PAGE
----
Spelunking the places where files are not

Warner Losh imp at bsdimp.com
Sat Mar 6 01:43:50 CST 2021

On Fri, Mar 5, 2021 at 7:41 AM John Foust via cctalk <cctalk at classiccmp.org>

> After thinking about disk imaging tools like Greaseweasel,
> I started thinking about tools that would grab and examine the unused
> portions of disks.

I've used this to recover a couple of Univation utilities from a disk that
they had been deleted from... It's quite useful... It was a FAT filesystem,
and the files were small and contiguous so it was easy...


> It's obviously file-system dependent.  At one level we know of
> "undelete" tools that could piece together recently deleted files
> and restore them intact by using abandoned bits of block table info.
> Of course some simple file systems can't even permit that.
> But very few systems would bother to zero out the released blocks
> of erased or rewritten files and then blocks are left full of
> old data.  Text source code would be easy to spot.
> I have vague memories of bits of Amiga OS source code being unintentionally
> released in unused blocks on OS binary disks that were sent out for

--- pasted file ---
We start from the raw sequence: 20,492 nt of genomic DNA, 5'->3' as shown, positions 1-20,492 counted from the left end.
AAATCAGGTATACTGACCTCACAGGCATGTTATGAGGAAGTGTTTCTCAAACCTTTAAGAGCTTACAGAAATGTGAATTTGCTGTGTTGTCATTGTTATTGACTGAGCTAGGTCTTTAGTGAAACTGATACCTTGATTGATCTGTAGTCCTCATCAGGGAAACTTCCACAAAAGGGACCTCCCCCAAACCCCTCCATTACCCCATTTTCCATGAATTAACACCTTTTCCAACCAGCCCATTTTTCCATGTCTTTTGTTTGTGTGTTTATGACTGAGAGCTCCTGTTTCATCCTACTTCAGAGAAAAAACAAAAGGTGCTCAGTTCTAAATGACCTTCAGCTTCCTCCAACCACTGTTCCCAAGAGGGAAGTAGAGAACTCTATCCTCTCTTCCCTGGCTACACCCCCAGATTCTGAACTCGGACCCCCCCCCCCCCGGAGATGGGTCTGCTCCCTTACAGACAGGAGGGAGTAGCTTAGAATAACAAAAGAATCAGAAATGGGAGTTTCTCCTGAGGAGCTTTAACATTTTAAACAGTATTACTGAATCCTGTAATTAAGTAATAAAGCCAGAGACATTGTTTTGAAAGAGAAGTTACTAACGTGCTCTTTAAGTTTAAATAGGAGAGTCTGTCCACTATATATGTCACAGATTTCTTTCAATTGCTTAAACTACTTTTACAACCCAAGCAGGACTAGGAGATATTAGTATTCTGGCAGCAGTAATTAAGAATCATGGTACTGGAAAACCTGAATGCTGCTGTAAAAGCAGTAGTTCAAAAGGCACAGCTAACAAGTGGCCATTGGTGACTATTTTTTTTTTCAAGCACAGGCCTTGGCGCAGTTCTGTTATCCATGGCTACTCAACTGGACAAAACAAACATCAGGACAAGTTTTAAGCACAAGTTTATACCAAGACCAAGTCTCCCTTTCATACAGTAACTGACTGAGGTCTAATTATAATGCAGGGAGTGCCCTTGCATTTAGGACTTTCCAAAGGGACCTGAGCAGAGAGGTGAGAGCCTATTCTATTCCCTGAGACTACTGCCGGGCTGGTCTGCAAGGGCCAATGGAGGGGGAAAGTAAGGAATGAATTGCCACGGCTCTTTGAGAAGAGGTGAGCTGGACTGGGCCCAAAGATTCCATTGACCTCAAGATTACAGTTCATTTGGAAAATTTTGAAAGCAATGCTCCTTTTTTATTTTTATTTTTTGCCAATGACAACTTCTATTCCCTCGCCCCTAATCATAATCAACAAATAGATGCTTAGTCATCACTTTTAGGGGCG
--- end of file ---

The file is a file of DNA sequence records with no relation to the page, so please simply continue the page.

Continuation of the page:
> mass duplication and distribution.
> This situation makes me hesitant to release disk images from the past.
> It's one thing to do it with disks that were mine and to take
> responsibility
> for my risk; it's another to release disks once owned and used by others.
> Do the unused sectors contain their love letters from 1983?
> Or if I want to release disk images that contain known personal files,
> how will I image, then remove specific files, then zero unused blocks
> if I don't want to alter the original media?
> Obviously in some situations the relevant files can be pulled and
> redistributed in a new filesystem like a Zip.
> The situation only gets worse with distributing larger images of
> entire hard disks.  Or with Windows, "quick format" doesn't zero blocks.
> In another case I encountered while digging through files on an old
> RSTS backup tape, we had a program that logged usage data to a file
> and for speed purposes it would preallocate a large file (as opposed
> to extending the file, which was slower) and then write block records
> to it.  RSTS reused blocks without zeroing.  In the unused blocks
> of an extant file I found an email I'd sent in '82 as well as bits
> from other users of the same timesharing system.
> Certainly the archivists out there have considered these questions.
> How are they solved?
> Are there notable tools that focus on the files that aren't there?
> I don't mean modern forensic carving tools...  but some concepts would
> be similar.
> - John

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